What Are the Effects of Domestic Violence on Male and Female Children ages 4-11? Candace Williams
University of South Carolina
Counseling Education Graduate Program
The purpose of this research proposal is to identify the specific differences in the effects of domestic violence in male and female children ages 4-11.
Justification of Proposed Research
Child exposure to adult domestic violence and its effects has increasingly become a concern for both practitioners and researchers. It is estimated that between ten and twenty percent of children in the United States are exposed to domestic violence annually (Carlson, 2008). Domestic violence refers to violence between intimate adult partners. A number of studies have been successful in linking domestic violence exposure to a wide variety of physiological, emotional, and behavioral problems manifested in short-term, midterm, and long term effects (Carlson, 2008). In this study the effects that will be examined are social skills, aggression, and self-esteem. “Young and teenage children who live in domestic violence environments may exhibit no behavioral problems; yet demonstrate other types of problems” (Bourassa, 2007). “Based on social learning theory, parents are highly influential models for their children, who are consequently likely to reproduce the behaviors they observe in their parents” (Bourassa, 2007). Research is inconsistent regarding differences between boys and girls regarding the effects from exposure to parental or interparental violence on behavior. Some studies find boys more likely than girls to display a range of externalizing and internalizing behaviors (Porter & O’Leary 1980; Wolfe et. al. 1985), while other studies find the reverse (Cummings et. al. 1999). Justification is required as to what effects (aggression, social skills, and self-esteem) of domestic violence specifically relate to males and to females. Mental health professionals, teachers, principals, and school counselors need access to information on screening for abuse, approaches to use with children, etc. When counselors are referred students for disturbing behaviors, it is important to evaluate the presence of violence at home before considering effective intervention responses. Intervention must consider how domestic violence impacts differently on children according to their gender and the different stressors present in their lives. There is not a lot of research that places emphasis on the specific age group of 4-11. With emphasis on this age group early intervention can begin. Early intervention may assist children in developing non-violent and healthy means of expressing their emotions and resolving conflicts. This research aims to strengthen research on gender differences in children’s behaviors associated with exposure to domestic violence.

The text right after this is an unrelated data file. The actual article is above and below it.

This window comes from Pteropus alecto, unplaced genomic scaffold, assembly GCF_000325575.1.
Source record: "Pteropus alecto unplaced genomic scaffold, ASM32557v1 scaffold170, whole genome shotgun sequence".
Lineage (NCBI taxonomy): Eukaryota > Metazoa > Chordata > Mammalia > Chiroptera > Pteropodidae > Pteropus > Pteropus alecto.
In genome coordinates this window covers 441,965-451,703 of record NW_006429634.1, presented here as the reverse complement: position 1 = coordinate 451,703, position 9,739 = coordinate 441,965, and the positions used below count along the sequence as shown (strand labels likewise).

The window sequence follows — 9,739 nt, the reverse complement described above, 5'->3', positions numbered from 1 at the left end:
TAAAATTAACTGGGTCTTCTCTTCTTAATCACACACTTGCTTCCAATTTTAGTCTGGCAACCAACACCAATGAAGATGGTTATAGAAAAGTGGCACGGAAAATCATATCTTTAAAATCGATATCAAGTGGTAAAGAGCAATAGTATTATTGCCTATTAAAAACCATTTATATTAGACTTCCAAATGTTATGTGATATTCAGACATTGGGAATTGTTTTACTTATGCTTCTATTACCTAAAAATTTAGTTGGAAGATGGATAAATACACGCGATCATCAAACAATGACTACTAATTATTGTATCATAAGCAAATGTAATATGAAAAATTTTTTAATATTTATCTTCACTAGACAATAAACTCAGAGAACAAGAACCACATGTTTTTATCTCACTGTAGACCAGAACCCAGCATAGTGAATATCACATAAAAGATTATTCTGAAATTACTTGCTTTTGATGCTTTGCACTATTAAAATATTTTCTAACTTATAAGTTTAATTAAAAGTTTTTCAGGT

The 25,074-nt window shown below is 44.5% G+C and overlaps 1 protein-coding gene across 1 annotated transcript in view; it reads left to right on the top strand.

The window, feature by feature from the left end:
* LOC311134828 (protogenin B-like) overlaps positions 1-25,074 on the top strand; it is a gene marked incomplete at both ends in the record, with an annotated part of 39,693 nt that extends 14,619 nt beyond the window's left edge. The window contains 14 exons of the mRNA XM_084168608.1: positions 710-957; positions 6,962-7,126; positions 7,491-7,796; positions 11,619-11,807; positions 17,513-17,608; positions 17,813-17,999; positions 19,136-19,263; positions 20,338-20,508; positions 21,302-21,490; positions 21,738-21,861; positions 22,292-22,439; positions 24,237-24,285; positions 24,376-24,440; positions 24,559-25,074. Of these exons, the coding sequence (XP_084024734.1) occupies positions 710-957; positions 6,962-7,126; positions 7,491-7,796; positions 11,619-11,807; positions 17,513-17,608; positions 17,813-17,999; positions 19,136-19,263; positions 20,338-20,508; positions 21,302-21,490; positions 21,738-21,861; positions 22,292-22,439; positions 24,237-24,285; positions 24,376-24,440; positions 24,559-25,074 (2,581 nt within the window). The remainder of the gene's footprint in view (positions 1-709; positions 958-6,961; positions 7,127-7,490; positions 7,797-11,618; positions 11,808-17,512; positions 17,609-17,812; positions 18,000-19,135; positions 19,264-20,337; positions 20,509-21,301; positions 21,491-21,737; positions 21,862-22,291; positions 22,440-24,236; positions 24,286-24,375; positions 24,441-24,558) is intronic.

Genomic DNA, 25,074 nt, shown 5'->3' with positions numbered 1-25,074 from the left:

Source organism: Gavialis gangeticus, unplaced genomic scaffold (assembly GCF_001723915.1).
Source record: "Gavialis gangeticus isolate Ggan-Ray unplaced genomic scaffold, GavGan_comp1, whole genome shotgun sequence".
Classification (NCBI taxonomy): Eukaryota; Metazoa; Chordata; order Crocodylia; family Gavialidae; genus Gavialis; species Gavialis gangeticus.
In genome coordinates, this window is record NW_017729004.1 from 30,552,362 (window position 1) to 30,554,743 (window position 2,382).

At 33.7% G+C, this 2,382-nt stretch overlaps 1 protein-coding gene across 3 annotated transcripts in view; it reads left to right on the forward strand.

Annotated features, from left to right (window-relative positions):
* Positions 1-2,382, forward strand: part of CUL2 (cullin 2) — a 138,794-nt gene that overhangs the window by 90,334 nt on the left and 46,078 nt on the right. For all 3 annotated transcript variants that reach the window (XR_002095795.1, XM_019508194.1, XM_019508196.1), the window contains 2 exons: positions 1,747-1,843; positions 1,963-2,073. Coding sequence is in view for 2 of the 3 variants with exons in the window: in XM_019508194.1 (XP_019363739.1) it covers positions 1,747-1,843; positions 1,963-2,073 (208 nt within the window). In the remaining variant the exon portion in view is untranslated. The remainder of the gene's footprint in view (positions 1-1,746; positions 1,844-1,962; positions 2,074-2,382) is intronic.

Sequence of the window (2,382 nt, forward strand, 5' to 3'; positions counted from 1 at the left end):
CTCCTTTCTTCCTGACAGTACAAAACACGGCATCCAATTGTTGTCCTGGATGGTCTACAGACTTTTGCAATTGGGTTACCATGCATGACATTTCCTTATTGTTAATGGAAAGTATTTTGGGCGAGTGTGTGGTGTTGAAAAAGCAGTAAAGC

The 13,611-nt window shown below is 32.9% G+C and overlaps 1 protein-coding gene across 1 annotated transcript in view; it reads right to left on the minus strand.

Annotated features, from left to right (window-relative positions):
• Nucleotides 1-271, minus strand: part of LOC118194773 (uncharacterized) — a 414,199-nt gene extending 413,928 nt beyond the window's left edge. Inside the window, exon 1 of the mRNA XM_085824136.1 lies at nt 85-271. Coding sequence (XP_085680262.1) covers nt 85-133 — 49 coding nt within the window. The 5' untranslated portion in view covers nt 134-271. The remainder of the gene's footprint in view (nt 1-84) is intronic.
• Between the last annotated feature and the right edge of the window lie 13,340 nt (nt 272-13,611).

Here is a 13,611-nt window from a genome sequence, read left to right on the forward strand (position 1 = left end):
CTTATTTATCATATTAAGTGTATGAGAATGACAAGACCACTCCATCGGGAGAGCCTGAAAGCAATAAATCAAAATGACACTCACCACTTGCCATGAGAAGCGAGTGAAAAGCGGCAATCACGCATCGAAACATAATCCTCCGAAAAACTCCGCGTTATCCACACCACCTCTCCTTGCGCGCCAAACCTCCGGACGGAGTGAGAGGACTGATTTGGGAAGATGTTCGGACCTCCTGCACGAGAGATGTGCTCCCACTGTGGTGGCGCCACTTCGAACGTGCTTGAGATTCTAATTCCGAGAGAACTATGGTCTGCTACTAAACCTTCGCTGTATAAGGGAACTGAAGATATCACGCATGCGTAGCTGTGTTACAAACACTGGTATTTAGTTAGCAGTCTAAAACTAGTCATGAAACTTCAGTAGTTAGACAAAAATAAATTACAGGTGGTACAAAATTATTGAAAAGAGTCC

What are the effects of domestic violence in male and female children ages 4-11?
There is a difference in the effects of domestic violence in male and female children ages 4-11.
There is no difference in the effects of domestic violence in male and female children ages 4-11.
Definitions of Key Term
• Domestic Violence- any form of physical, sexual, verbal, emotional, or economic abuse exhibited by one or both partners in an intimate relationship such as marriage, dating, family, friends or cohabitation. • Aggression- refers to any behavior that is hostile, destructive, and/or violent. • Social skills- any skill facilitating interaction and communication with others. • Self-esteem- term used to reflect a person’s overall evaluation or appraisal of his or her own worth. • Child (plural: Children)- a human between the stages of birth and puberty; ages 4-11
Summary and Critique #1
Anna C. Baldry from the...